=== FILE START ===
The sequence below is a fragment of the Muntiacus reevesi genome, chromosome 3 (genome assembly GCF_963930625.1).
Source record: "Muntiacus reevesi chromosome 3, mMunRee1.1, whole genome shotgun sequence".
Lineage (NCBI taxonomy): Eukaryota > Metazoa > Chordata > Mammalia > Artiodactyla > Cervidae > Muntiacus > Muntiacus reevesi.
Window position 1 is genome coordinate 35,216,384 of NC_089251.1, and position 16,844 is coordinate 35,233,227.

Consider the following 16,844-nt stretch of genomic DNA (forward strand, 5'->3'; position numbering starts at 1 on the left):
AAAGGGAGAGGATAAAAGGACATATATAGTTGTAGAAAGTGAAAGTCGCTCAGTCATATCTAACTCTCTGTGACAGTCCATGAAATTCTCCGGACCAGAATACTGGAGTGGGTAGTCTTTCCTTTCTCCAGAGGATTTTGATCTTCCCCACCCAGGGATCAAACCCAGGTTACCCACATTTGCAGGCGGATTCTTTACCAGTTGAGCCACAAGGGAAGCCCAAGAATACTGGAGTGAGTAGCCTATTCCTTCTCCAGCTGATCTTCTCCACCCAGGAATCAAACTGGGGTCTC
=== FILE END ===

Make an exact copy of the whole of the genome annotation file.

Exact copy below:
The sequence below is a fragment of the Muntiacus reevesi genome, chromosome 3 (genome assembly GCF_963930625.1).
Source record: "Muntiacus reevesi chromosome 3, mMunRee1.1, whole genome shotgun sequence".
Lineage (NCBI taxonomy): Eukaryota > Metazoa > Chordata > Mammalia > Artiodactyla > Cervidae > Muntiacus > Muntiacus reevesi.
Window position 1 is genome coordinate 35,216,384 of NC_089251.1, and position 16,844 is coordinate 35,233,227.

Consider the following 16,844-nt stretch of genomic DNA (forward strand, 5'->3'; position numbering starts at 1 on the left):
AAAGGGAGAGGATAAAAGGACATATATAGTTGTAGAAAGTGAAAGTCGCTCAGTCATATCTAACTCTCTGTGACAGTCCATGAAATTCTCCGGACCAGAATACTGGAGTGGGTAGTCTTTCCTTTCTCCAGAGGATTTTGATCTTCCCCACCCAGGGATCAAACCCAGGTTACCCACATTTGCAGGCGGATTCTTTACCAGTTGAGCCACAAGGGAAGCCCAAGAATACTGGAGTGAGTAGCCTATTCCTTCTCCAGCTGATCTTCTCCACCCAGGAATCAAACTGGGGTCTC